May 31, 2017
Dr. Linda Sharkey and Morag Barrett, co-authors of
The Future-Proof Workplace, share their views on how the
industrial revolution left us with the broken and toxic workplaces
we see today. Virtual enterprises and aspirational millennials do
not thrive under command-and-control leadership. Linda and Morag
talk about how a culture of curiosity, learning, diversity, growth,
and purpose can future-proof the workplace to lend purpose and
power to individuals and teams.
[5:40] Linda explains that the rules of industry were
designed for an era with different values and beliefs, such as the
belief that people need to be controlled and managed to achieve
their goals. The manual manufacturing environment is replaced by
automation. ‘Command and control’ is still seen in the office.
Linda would rather see ideas put in place to help people be the
best they can be, and contribute fully.
[9:59] Linda comments on command and control. She
considers the pressure to produce and sell, which has been present
since the Great Recession, causes leaders to revert to the default
style of command and control to meet high-pressure deadlines.
[16:09] Linda says more books are written on
leadership than any other topic. Leadership has been an issue for
thousands of years. The style of leadership that is engaging,
focused on development and on the individuals you are leading, with
heart, has always been successful. People have tolerated command
and control, but changed conditions and technology have made it
unsustainable for this century.
[17:41] Linda considers how current massive changes
may cause us to step back and ask how can we really get to that
place we’ve all been talking about for the last 50 years, of
belonging, of diversity, with a culture that values people, and
makes them feel they can participate and innovate, and feel
appreciated. Things will never be as they were in the 1960s, so
embrace the change and transform along with it.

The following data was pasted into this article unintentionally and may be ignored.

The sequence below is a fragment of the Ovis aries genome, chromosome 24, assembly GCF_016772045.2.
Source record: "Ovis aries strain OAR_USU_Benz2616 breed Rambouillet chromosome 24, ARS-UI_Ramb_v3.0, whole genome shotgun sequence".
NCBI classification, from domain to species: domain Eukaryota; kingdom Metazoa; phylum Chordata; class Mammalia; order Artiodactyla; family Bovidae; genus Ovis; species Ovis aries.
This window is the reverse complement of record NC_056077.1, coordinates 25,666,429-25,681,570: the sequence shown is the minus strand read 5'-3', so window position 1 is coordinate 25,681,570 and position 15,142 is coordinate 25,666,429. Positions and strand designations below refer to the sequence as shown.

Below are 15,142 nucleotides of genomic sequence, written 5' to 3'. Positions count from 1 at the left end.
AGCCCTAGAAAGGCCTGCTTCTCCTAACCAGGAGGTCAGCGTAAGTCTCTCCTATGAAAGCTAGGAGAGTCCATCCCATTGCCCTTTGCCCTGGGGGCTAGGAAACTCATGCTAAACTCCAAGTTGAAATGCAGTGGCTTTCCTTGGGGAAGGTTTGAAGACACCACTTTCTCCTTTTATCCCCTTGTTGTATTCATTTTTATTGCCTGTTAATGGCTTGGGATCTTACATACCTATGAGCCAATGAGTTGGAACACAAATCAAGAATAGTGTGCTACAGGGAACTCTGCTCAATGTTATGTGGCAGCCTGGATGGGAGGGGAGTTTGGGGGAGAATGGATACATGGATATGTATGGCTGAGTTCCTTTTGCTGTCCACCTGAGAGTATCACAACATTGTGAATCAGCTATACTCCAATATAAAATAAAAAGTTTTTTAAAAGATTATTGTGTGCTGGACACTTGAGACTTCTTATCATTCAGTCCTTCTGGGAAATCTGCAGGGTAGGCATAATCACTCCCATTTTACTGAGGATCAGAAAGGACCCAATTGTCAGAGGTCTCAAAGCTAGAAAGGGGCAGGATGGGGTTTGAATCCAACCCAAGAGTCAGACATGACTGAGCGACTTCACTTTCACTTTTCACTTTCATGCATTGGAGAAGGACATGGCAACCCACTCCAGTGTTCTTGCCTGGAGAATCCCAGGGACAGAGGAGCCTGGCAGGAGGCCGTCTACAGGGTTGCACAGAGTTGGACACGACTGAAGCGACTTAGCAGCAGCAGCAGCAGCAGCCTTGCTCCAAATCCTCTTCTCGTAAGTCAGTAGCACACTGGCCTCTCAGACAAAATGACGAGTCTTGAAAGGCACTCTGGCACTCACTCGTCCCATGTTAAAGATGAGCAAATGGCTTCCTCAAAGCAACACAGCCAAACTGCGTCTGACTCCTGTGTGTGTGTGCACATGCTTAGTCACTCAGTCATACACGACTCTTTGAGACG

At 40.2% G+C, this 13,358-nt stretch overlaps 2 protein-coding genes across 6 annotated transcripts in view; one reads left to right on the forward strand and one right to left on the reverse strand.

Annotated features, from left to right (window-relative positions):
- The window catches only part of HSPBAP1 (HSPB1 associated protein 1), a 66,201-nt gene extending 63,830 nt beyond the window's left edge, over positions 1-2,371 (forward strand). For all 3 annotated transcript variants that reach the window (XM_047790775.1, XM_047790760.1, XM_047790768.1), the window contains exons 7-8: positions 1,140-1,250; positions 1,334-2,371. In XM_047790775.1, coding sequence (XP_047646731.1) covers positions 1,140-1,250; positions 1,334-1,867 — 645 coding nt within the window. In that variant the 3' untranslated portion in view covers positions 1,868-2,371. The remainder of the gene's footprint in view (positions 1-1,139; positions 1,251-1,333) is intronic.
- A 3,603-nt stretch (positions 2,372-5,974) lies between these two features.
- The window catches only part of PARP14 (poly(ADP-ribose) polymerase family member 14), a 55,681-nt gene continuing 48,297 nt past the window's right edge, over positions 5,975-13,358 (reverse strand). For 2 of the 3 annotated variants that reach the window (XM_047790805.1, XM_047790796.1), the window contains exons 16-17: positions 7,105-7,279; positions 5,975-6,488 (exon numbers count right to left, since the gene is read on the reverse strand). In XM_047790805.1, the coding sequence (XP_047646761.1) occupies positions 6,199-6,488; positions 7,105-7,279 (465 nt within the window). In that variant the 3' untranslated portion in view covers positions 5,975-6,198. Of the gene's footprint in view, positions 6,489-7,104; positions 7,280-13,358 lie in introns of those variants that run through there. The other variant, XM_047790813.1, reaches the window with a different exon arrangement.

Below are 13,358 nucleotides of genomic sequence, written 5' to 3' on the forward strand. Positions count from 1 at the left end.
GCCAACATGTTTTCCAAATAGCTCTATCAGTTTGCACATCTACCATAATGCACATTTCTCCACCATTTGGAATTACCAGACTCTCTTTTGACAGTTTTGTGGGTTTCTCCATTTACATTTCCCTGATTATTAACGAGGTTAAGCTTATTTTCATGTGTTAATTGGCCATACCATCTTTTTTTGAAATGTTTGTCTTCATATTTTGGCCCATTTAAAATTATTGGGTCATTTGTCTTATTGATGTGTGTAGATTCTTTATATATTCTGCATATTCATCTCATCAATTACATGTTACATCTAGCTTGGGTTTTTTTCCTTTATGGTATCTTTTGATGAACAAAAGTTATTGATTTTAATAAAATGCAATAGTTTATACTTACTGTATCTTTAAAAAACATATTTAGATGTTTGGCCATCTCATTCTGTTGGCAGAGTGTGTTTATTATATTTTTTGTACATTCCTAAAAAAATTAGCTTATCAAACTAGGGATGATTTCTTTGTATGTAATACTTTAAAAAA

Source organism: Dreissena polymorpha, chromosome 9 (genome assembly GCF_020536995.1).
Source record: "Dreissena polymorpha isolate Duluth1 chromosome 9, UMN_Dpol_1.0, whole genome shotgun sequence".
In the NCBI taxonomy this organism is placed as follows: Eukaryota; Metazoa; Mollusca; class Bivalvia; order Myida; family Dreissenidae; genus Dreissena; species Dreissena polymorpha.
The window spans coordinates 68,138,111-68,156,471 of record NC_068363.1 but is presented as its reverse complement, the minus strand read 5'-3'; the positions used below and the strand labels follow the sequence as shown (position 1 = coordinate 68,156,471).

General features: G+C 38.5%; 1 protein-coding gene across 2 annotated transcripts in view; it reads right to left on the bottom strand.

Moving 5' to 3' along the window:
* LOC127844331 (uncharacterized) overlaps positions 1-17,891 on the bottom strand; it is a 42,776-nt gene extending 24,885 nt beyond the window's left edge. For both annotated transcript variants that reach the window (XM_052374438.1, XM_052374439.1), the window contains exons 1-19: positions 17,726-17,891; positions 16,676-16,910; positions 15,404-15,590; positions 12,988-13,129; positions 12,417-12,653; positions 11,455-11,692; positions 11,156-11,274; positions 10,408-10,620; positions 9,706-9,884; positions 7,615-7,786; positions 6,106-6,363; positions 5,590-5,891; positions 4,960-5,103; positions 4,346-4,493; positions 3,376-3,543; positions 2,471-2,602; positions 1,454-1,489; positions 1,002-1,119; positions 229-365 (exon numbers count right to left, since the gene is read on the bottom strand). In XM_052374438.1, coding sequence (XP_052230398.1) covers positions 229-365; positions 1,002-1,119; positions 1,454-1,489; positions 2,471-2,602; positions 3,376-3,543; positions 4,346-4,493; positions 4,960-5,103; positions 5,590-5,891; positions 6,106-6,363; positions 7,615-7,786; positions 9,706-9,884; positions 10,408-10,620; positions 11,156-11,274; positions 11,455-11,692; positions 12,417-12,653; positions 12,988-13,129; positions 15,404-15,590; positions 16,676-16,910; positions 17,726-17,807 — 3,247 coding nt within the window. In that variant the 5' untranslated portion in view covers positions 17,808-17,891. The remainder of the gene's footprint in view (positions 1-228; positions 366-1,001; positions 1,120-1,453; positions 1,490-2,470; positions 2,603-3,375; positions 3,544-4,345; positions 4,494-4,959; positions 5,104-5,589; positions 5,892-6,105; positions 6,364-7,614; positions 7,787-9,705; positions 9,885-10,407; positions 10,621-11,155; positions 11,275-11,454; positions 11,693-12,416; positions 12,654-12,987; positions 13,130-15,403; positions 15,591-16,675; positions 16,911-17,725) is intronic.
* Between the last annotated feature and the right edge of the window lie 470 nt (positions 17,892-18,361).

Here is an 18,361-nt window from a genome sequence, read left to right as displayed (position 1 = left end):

[20:11] Morag studied authors Christophe Morin,
Sebastian Junger, and Robin Dunbar for her first book, on the
importance of professional relationships. Technology gives us an
illusion of connection, but social media friends are not friends to
call on in an emergency. The neuroscience of what makes us human —
how we work together, is important. Morag cites Daniel Pink on
autonomy, mastery, and purpose.
[23:02] Linda stresses the importance of purpose.
Purpose needs to be the rallying cause. People get much more
excited about what they’re doing, when thinking from a purposeful
perspective. Deep down, people do want to help other people, and
want to make and do things that will make a difference and leave a
[24:56] Connection and empathy are basic principles.
Morag suggests pausing to check in, and connect, before you dive
into the project. Relationships are critical to success in the 21st
century. Linda says technology gives us information very quickly,
but the emotional connection, and feeling of a relationship is what
makes a difference to people. Google research shows that the best
teams care about each other.
[34:18] Morag says leaders today need to have these
conversations: what culture do we have on this team, what are our
rules of engagement, and how are we working together? Start
creating a language and framework that effects change, at your
level of influence, if you are not in the C-suite. There will be a
ripple effect to the rest of the organization.
[39:17] Deal humanely with people that don’t produce.
But saying that a certain percentage will be cut is toxic. Look at
your strategy, and look at your people. Who has the skills now to
move the strategy forward, who needs development, and who would
work better in another area, or at another company? Keep the